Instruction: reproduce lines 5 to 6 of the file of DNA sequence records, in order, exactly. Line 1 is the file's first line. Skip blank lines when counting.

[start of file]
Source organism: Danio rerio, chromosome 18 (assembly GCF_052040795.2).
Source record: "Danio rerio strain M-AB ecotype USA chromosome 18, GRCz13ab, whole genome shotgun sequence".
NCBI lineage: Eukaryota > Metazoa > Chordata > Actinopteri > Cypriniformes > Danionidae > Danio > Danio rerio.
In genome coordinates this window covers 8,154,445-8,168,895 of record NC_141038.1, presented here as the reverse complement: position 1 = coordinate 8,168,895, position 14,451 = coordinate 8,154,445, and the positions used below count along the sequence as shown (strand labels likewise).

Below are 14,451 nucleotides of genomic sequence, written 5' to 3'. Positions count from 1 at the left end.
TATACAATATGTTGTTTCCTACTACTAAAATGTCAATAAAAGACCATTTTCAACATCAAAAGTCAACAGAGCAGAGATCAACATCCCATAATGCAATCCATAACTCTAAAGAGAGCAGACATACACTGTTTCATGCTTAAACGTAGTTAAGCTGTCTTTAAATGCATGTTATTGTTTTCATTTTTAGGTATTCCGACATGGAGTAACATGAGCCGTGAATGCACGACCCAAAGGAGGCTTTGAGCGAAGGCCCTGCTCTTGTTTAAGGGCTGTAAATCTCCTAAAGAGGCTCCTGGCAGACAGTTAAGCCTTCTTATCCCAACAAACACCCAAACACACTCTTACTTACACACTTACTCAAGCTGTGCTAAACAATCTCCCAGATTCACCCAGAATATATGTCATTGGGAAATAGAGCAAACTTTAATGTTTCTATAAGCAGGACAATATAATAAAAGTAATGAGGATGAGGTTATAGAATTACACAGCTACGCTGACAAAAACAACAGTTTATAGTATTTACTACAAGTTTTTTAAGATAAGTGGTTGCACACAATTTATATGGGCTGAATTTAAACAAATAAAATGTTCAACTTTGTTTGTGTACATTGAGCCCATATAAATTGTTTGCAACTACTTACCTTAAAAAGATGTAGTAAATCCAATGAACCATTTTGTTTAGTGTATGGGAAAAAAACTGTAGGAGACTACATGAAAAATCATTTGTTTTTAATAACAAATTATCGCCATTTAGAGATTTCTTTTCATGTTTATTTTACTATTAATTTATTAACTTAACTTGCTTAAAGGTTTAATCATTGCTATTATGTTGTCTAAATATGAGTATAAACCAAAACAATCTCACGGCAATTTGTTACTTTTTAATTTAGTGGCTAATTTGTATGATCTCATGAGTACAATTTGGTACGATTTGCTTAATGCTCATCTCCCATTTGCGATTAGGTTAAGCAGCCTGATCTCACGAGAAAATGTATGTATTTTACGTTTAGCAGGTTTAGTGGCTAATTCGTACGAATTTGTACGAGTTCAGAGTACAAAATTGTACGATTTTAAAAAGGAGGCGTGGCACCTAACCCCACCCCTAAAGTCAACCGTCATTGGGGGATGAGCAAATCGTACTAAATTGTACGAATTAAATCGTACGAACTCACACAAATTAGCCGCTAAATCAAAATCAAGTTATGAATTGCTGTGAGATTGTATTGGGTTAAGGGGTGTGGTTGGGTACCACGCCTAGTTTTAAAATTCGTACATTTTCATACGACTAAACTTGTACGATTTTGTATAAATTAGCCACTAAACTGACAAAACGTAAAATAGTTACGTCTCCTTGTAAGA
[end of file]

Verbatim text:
Below are 14,451 nucleotides of genomic sequence, written 5' to 3'. Positions count from 1 at the left end.
TATACAATATGTTGTTTCCTACTACTAAAATGTCAATAAAAGACCATTTTCAACATCAAAAGTCAACAGAGCAGAGATCAACATCCCATAATGCAATCCATAACTCTAAAGAGAGCAGACATACACTGTTTCATGCTTAAACGTAGTTAAGCTGTCTTTAAATGCATGTTATTGTTTTCATTTTTAGGTATTCCGACATGGAGTAACATGAGCCGTGAATGCACGACCCAAAGGAGGCTTTGAGCGAAGGCCCTGCTCTTGTTTAAGGGCTGTAAATCTCCTAAAGAGGCTCCTGGCAGACAGTTAAGCCTTCTTATCCCAACAAACACCCAAACACACTCTTACTTACACACTTACTCAAGCTGTGCTAAACAATCTCCCAGATTCACCCAGAATATATGTCATTGGGAAATAGAGCAAACTTTAATGTTTCTATAAGCAGGACAATATAATAAAAGTAATGAGGATGAGGTTATAGAATTACACAGCTACGCTGACAAAAACAACAGTTTATAGTATTTACTACAAGTTTTTTAAGATAAGTGGTTGCACACAATTTATATGGGCTGAATTTAAACAAATAAAATGTTCAACTTTGTTTGTGTACATTGAGCCCATATAAATTGTTTGCAACTACTTACCTTAAAAAGATGTAGTAAATCCAATGAACCATTTTGTTTAGTGTATGGGAAAAAAACTGTAGGAGACTACATGAAAAATCATTTGTTTTTAATAACAAATTATCGCCATTTAGAGATTTCTTTTCATGTTTATTTTACTATTAATTTATTAACTTAACTTGCTTAAAGGTTTAATCATTGCTATTATGTTGTCTAAATATGAGTATAAACCAAAACAATCTCACGGCAATTTGTTACTTTTTAATTTAGTGGCTAATTTGTATGATCTCATGAGTACAATTTGGTACGATTTGCTTAATGCTCATCTCCCATTTGCGATTAGGTTAAGCAGCCTGATCTCACGAGAAAATGTATGTATTTTACGTTTAGCAGGTTTAGTGGCTAATTCGTACGAATTTGTACGAGTTCAGAGTACAAAATTGTACGATTTTAAAAAGGAGGCGTGGCACCTAACCCCACCCCTAAAGTCAACCGTCATTGGGGGATGAGCAAATCGTACTAAATTGTACGAATTAAATCGTACGAACTCACACAAATTAGCCGCTAAATCAAAATCAAGTTATGAATTGCTGTGAGATTGTATTGGGTTAAGGGGTGTGGTTGGGTACCACGCCTAGTTTTAAAATTCGTACATTTTCATACGACTAAACTTGTACGATTTTGTATAAATTAGCCACTAAACTGACAAAACGTAAAATAGTTACGTCTCCTTGTAAGA